As the weather warms up, most of us in Cincinnati will begin going out and socializing more. The Reds’ season has begun, and soon it will be Memorial Day, with the Fourth of July not far behind. Cookouts, ballgames and parties tend to have one thing in common: alcohol.
Don’t be surprised if you start seeing police checkpoints on the roads this spring and summer. Authorities get especially aggressive in pursuing OVI arrests during holidays and around likely drinking locations like bars and ballparks. OVI checkpoints are one of the tools in the law enforcement arsenal. It allows the police to check passing motorists for evidence they are impaired by drugs or alcohol without having to observe signs of impairment first.
Are OVI checkpoints really legal?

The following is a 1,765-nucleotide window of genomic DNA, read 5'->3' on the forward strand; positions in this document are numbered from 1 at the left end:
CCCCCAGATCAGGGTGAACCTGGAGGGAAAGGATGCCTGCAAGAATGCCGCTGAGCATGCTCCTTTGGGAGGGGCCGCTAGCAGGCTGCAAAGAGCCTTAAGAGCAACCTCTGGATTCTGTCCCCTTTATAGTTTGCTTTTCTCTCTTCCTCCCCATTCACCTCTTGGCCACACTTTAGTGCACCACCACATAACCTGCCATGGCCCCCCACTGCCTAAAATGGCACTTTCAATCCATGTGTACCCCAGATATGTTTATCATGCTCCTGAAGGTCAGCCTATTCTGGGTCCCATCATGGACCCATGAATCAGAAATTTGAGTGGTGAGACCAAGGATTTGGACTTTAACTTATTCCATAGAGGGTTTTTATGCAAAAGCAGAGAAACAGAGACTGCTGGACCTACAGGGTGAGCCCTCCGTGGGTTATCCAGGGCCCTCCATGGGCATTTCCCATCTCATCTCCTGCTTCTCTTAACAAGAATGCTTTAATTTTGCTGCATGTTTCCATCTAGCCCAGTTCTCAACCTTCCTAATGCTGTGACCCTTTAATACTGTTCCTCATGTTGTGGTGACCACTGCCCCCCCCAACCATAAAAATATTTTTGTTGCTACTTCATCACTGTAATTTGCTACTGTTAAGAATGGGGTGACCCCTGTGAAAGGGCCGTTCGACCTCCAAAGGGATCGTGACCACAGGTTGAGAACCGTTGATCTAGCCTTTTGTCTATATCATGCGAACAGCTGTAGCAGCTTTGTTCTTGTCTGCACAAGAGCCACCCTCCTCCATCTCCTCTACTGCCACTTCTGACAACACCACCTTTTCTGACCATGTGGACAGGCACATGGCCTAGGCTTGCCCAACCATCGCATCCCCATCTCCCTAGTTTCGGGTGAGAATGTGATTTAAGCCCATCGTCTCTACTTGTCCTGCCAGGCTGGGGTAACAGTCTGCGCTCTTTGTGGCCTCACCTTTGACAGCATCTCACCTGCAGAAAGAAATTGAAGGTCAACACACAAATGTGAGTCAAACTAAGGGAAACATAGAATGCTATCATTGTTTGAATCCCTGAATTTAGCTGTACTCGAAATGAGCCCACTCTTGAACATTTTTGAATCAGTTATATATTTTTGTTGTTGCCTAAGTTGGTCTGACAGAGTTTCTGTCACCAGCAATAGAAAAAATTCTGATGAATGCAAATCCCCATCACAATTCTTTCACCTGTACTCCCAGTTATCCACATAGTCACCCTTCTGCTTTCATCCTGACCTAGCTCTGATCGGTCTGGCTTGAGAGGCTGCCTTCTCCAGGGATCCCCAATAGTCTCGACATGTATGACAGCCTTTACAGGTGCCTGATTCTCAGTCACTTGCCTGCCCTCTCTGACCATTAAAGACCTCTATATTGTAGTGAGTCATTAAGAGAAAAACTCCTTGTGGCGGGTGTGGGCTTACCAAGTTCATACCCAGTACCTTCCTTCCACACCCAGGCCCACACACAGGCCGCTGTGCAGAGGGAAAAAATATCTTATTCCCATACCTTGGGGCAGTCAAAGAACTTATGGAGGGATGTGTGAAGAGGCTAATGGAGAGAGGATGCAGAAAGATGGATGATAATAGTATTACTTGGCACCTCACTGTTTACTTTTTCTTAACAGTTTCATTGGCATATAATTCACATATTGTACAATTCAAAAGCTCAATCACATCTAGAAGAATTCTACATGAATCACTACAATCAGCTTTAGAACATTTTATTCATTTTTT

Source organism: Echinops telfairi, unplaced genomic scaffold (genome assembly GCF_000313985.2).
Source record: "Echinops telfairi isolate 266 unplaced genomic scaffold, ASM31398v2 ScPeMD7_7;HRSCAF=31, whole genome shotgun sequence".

The U.S. Supreme Court ruled in 1990 that DUI checkpoints do not violate the Fourth Amendment. Still, police departments must follow specific guidelines:
- The department must announce the checkpoint’s time and location ahead of time
- The site should be picked because it serves public safety
- The checkpoint must be visible from far enough away that drivers have time to stop
- The police’s presence at the site should be obvious
- Officers should be trained in field sobriety tests and impairment detection
- The checkpoint should not cause more than minimal inconvenience and intrusion to motorists who pass through it
Despite knowing these rules, the police don’t always follow them. They might set up in a hidden area or fail to administer field sobriety tests correctly. Whatever the violation might be, if you can show the judge that your right against unreasonable search and seizure was violated, you might get the charges against you dropped or reduced.